You think you’ve got sex problems? We want too much. We don’t want any. We’re halfway to heaven, a fly walks across the wall and we’ve lost it.
As if living with ADHD wasn’t problematic enough, our symptoms often (or, more likely, nearly always) interfere with our sex lives as well.
If sex, as they say, is 90% in the mind, imagine my surprise when I cracked open Naomi Wolf’s new book, Vagina: A New Biography (2012), to find Chapter 4 was all about the brain chemistry of sex. What really got me excited was the title: “Dopamine, Opioids, and Oxytocin.”
Given that, I hoped Wolf’s book might provide a few keys to unlock more satisfying sex lives for women (and possibly for men, too) by understanding our ADHD brain’s decreased levels of dopamine.
Wolf is not writing about women with ADHD specifically. Still, she says,
“A woman with low dopamine will have low libido and depression, as we have noted.”
Reading this, I couldn’t help but think of the high numbers of women who are diagnosed with both ADHD and depression. It also brought to mind the women with ADHD who have told me that they’ve never experienced orgasm. Could this too be related to low dopamine levels?
It’s important to remember that, like other ADHD traits, we’re all different. Some of us (I’m not naming names) have no trouble in the libido department. Still, some – perhaps many – suffer the double trouble of low dopamine and low libido. Perhaps the research cited in Wolf’s book has twice the relevance for women with ADHD.
Get your motor running
Wolf’s Chapter 4 reads almost like a treatise on ADHD treatment (prescribed and self-administered). She writes:
“You activate dopamine’s release in various ways: aerobic exercise, taking drugs like cocaine, socializing, shopping, gambling – and having good orgasmic sex.”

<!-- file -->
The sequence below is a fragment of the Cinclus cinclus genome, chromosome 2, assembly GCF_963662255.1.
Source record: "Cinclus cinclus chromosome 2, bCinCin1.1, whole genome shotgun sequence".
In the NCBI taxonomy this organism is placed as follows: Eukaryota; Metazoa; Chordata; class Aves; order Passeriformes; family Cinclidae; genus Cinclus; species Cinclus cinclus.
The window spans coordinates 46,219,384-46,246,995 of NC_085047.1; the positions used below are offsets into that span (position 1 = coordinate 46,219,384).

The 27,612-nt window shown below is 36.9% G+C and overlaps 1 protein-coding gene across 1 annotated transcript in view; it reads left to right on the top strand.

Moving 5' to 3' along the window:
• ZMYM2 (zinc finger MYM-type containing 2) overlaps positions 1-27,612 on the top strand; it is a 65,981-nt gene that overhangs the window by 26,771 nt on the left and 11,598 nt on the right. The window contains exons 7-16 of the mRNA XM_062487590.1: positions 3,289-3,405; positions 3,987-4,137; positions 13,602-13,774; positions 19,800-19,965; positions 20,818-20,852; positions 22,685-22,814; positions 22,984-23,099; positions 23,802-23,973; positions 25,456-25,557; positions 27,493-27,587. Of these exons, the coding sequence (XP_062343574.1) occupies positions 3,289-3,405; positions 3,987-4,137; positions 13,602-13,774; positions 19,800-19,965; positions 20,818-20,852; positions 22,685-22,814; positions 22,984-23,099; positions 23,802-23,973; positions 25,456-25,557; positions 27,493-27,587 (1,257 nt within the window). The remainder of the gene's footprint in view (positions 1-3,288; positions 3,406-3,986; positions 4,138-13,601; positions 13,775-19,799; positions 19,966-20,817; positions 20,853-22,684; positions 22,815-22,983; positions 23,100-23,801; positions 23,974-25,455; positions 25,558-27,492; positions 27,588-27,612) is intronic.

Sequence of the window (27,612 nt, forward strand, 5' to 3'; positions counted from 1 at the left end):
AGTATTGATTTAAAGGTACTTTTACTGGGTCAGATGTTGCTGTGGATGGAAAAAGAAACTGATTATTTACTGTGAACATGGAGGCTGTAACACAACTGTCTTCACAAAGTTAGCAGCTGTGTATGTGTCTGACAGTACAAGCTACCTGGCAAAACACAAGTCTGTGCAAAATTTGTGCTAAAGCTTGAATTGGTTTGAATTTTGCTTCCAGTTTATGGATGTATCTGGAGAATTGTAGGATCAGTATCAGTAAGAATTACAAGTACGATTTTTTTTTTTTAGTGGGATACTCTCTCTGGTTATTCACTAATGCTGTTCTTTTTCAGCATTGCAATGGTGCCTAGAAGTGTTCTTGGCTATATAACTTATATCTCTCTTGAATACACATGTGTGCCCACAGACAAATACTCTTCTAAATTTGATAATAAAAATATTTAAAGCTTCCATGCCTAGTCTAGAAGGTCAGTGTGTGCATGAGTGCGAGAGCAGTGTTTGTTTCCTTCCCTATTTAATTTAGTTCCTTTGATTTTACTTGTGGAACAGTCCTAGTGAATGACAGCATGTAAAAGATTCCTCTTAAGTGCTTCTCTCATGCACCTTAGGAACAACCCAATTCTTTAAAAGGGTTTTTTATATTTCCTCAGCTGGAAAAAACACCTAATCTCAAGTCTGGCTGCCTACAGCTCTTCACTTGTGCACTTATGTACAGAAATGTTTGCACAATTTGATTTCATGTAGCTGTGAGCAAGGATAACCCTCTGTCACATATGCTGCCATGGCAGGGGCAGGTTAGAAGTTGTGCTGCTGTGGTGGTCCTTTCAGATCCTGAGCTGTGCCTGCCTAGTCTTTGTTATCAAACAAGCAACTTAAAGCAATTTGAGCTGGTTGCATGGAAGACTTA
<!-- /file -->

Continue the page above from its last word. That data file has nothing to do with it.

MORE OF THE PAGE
Exercise is said to be one of the best all-time treatments for ADHD. Cocaine? It’s often used unwittingly as a substitute for legal stimulants when ADHD has not yet been diagnosed.
Shopping and gambling? Both of these can become addictions for a woman with untreated ADHD looking for her next dopamine hit. Good orgasmic sex? That too has been known to be used to fulfill an ADHD woman’s diet for dopamine. (Or so I hear.)
While Wolf doesn’t make the connection between these behaviors and ADHD, she does cite experiments in which dopamine is given to rodents who were addicted to cocaine, morphine, or heroin. After their dopamine levels were increased, the rat addicts used less of the drug they were addicted to, and showed fewer withdrawal symptoms. In us, treating ADHD safely can circumvent addictions to unhealthy behaviors or substances.
A word of caution
It seems, from reading Wolf’s chapter on dopamine, opioids, and oxytocin, that increasing our dopamine levels to normal might in fact improve sex drives and love lives.
On the other hand, we need to be careful about how we get our dopamine hit.
“Of thousands of different chemicals, just a few – alcohol, cocaine, and other opiates and narcotics – boost dopamine.”
So too, I might add, do legal ADHD stimulant medications.
Wolf also inadvertently addresses some ADHDers’ attraction to using intense activities to self-medicate:
“Highly stimulating versions of ordinary behaviors also boost dopamine, which is why exercise and pornography can be addictive.”
The jury’s out
Considering most ADHD research doesn’t take women’s unique physiology into account, we’re a long way from understanding the connection between women’s brain chemistry, ADHD, and sex.
In lieu of a book targeted to our “special” brains, I’d recommend taking a look at Vagina. Wait, that didn’t sound right… You might as well read Naomi Wolf’s well-researched book, Vagina: A Biography. If nothing else, you’ll appreciate your quest for dopamine on a whole new level.
This post currently has
You can read the comments or leave your own thoughts.
Last reviewed: 16 Feb 2013